"Loony" Architecture on AWS

Submitted by loonyadmin on Sun, 04/30/2017 - 10:29

Within the last weeks my sandbox got bigger within AWS. Not because this website grew so much, but because I migrated this website to a recommanded, highly available infrastrature design within AWS.  

So, now there is a database instance within RDS which handles all the data and I don't have to handle it within my small webserver instances. This RDS instance is deployed as Multi-AZ instance so the chance that it fails completely is minimal. 

Right before the webserver layer there is an Application Load Balancer which balances the traffic between the two webserver instances.  I use only two because there are only 2 AZs in eu-central-1 (Frankfurt) and all webserver instances have to have an Elastic IP in my architecture, due to the fact that they have to be able to send mail. This is also the reason why I do not use autoscaling for this website. But for security reasons the two webservers are only visible for the Load Balancer such that all traffic has to go through the Load Balancer before it hits the webservers.

I also have a Cloudfront distribution for this website. Which is a bit of a hazzard for Drupal, due to the fact that Drupal puts keys onto the CSS file names and if the html file tells the browser to load a CSS file that does not exist on the webserver due to load balancing then there is a problem which results in a glitch in the browser.

This problem would be easy to solve with EFS (Elastic File System). But EFS does not exist in eu-central-1, yet and they do not know, yet, when it will be available there. But AWS would like to roll out EFS in all regions. So some time in the future I'll be able to solve sychronization problems with EFS.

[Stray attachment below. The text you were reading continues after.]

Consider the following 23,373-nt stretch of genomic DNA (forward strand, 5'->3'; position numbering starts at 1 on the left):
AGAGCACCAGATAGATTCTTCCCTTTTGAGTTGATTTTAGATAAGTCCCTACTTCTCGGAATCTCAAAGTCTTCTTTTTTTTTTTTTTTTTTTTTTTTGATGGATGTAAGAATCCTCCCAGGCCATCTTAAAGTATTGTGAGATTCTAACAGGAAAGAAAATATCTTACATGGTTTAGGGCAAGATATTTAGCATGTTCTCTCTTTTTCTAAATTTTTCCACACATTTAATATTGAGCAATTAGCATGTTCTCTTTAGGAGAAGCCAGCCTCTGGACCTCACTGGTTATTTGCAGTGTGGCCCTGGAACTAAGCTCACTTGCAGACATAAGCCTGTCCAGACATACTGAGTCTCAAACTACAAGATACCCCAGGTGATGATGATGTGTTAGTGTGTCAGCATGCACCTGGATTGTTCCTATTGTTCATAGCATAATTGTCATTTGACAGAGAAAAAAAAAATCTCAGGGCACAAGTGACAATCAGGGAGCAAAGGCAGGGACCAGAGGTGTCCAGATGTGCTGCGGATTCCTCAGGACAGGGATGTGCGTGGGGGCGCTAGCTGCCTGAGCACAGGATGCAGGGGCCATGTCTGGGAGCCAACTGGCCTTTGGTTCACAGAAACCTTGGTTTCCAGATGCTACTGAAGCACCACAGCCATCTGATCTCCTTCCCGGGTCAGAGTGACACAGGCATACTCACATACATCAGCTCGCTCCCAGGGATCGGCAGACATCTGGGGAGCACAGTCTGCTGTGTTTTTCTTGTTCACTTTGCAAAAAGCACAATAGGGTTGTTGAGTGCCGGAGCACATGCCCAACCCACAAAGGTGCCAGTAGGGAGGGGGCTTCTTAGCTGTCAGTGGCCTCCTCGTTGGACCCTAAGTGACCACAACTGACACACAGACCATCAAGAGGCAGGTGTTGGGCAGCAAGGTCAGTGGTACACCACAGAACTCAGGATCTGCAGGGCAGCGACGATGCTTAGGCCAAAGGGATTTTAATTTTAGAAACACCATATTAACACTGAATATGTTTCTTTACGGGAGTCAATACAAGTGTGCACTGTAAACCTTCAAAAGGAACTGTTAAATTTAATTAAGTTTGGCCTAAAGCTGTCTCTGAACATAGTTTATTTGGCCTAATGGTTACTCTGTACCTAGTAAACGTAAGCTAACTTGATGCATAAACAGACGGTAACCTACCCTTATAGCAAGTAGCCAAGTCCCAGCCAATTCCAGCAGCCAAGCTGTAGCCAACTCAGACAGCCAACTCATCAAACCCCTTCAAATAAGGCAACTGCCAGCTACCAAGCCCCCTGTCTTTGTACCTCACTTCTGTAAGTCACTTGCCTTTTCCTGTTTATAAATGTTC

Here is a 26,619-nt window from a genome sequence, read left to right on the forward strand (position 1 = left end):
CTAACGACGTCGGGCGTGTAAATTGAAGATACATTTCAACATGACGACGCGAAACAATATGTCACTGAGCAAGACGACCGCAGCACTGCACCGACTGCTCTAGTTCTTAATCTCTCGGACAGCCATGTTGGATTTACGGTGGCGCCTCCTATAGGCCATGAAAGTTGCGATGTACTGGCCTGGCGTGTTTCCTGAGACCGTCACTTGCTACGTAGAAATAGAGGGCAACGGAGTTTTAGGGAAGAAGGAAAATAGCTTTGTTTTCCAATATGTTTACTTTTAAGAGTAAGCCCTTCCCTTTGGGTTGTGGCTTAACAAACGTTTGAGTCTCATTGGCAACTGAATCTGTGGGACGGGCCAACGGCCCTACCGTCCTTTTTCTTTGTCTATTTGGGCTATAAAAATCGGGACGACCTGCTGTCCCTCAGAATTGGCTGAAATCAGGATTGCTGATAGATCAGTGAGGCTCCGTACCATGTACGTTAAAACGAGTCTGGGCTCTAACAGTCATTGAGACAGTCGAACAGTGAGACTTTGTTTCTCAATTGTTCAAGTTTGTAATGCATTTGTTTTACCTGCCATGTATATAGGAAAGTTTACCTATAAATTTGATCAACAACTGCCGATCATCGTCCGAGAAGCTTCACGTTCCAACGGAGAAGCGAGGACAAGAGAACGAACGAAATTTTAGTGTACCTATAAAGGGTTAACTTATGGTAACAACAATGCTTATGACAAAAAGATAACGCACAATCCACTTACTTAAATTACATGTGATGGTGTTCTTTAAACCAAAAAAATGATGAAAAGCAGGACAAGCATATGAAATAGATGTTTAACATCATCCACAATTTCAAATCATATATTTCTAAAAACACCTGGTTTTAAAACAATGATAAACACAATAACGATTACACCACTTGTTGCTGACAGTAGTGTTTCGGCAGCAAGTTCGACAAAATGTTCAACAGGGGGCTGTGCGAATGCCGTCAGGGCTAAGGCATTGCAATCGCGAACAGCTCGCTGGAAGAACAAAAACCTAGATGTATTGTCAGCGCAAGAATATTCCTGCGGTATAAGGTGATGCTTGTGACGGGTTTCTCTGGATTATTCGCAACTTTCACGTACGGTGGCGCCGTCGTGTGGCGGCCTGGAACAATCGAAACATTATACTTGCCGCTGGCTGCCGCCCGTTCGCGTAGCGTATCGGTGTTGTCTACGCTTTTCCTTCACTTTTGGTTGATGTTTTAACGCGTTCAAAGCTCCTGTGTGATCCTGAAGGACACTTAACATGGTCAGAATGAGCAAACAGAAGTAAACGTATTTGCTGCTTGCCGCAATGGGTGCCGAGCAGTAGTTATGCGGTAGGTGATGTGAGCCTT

There is also the solution to serve some file from S3. But I don't like that idea, because it makes updates of the webserver software much more complicated and it would also result in the use of a Drupal module, which is not really easy to install.  

So for the moment I always deploy new webservers, when there is a change in my website. This way I keep the two webservers synchronized. This is not ideal and not automated but manageable. Due to the fact that I cannot  use autoscaling due to the Elastic IP need, it's ok like this.

For a short time I was thinking about migrating my whole architecture to eu-west-1 (Dublin, Ireland), for being able to use Amazon Aurora and EFS. But I won't do it. First of all, because Aurora is not the kind of database I need. It would be like shooting with canons on little birds. I also do not understand when and how I get charged for the operations Aurora does in the backend. Last but not least EFS would be nice to have, but for the time being I'm able to handle the sychronization manually and this website does not have to have a public registration possibility for the moment.

So in conclusion I'm happy with my architecture as it is! And as always ...

Stay loony, stay happy!